In response to the post by Fire Apparatus Tactics linked below concerning the Synakowski Farm Fire that occurred on April 3rd, 2019 Larry Reber of Firovac Power Systems would like to raise a few questions and start a discussion on the matter.

First one being, doesn’t this instance show us yet again how often we do not have enough water to extinguish the fire?

Second, what are we being taught, and can’t we see how much water is being wasted in improper applications? We must choose our water application wisely. Often times a deck gun is used which further forces fire horizontally thus compounding the problem. Water is most effective directed at the base of the fire, not the rooftops.

And last, how much time does it take to set up, especially where water delivery is concerned? Are we programmed to seek and drive to a hydrant? Do we drive past water sources we think are not useable OR are currently not useable with our present system? Maybe we should all ask ourselves if we should be fighting fires in non-hydrant areas the same way that we do in hydrant areas?

It is difficult to “take the heat out” of a fire of this strength but a certain amount is needed in order to protect the other exposures. The most efficient use of water would be to set up “water curtains” to protect these other exposures, which minimizes GPM flow and directs heat vertically. With this, I have seen a home successfully protected which was within 6’ of another structure fire.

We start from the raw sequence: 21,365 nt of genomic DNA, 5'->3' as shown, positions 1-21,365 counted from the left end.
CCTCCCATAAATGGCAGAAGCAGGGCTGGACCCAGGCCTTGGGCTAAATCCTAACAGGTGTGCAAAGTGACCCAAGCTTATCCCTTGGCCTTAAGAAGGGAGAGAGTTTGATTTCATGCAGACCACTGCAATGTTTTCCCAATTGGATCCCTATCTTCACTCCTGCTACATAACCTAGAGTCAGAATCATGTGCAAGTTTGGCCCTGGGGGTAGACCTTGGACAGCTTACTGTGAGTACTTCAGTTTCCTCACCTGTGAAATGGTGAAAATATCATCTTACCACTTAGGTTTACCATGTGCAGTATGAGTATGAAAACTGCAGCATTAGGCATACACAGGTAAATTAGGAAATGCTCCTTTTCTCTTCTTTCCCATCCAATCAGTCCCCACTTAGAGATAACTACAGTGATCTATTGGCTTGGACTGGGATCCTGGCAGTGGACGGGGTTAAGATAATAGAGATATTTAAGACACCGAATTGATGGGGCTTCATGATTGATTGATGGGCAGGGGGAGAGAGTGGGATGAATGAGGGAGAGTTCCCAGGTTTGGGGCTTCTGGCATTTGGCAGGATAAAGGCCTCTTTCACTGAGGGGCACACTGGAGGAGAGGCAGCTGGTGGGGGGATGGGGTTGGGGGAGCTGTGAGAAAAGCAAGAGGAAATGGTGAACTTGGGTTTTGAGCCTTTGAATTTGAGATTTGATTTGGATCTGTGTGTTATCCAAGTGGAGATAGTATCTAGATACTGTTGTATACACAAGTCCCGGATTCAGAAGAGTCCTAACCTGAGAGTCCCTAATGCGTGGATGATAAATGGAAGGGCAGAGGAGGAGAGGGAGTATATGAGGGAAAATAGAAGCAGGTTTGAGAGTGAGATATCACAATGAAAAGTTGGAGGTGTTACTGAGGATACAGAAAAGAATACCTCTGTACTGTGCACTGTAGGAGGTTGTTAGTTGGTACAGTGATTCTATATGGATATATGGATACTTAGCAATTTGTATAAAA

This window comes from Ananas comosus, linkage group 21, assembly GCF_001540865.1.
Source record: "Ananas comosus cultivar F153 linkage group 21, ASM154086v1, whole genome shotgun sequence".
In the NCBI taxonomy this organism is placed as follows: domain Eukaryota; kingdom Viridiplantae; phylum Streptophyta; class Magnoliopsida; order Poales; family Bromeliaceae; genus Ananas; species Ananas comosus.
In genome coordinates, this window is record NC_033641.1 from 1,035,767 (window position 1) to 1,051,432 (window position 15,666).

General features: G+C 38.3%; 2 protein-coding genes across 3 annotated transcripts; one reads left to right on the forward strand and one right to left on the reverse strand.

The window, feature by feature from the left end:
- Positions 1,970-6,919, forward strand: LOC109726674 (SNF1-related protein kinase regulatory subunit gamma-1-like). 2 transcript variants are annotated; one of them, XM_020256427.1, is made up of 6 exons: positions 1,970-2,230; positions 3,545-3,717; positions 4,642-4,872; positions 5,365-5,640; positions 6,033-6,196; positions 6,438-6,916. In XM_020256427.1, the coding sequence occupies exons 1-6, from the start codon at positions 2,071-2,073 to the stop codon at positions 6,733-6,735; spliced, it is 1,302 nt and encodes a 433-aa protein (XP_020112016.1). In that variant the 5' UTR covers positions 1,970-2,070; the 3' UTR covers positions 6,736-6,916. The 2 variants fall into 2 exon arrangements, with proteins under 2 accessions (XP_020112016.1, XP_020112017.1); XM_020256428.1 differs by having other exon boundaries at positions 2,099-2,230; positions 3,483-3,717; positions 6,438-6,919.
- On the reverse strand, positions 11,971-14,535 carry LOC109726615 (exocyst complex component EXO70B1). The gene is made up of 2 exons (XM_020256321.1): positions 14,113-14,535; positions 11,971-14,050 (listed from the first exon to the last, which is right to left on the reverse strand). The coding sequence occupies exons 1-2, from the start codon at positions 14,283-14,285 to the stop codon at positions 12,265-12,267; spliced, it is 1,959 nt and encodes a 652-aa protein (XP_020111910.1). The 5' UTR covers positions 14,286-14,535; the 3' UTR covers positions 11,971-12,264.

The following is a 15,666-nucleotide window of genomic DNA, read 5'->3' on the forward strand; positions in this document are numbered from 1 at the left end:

These questions and discussion have been provided with the hope that others will do the same. Please do not be afraid to continue the discussion below.

It would use most if not all the water you could get at most rural fires to protect the exposures.Not to mention getting to the silos that will burn for mounths if they catch fire.

Thank you for your response. I think that is the point Fire Apparatus Tactics was trying to make. It is so difficult to get water to non-hydrant areas that it sometimes seems useless. But I am not sure we should just let things burn. 

The 2 most important resources for rural departments are Water and Personnel. We have to ask ourselves: How can we use resources more efficiently? 

For a fire of this magnitude, should the focus be to save other structures instead of suppressing a roaring fire that is out of control? Using a "water curtain" or "water wall" would be a much more efficient use of water in protecting surrounding structures by requiring less water. POK has "Water Wall Nozzles" available for this purpose. Connecting a 1.5" line it can provide 276 gpm with 88 psi. The "fan" on the end of the nozzle will provide a water wall causing the heat to rise on the fire side while maintaining cool on the other side. 

Also, our Firovac vacuum apparatus is built to get water from a nearby water source (often static) by self-loading at 1000-1500 gpm. Often a hydrant is several miles away wasting valuable time it takes to drive there.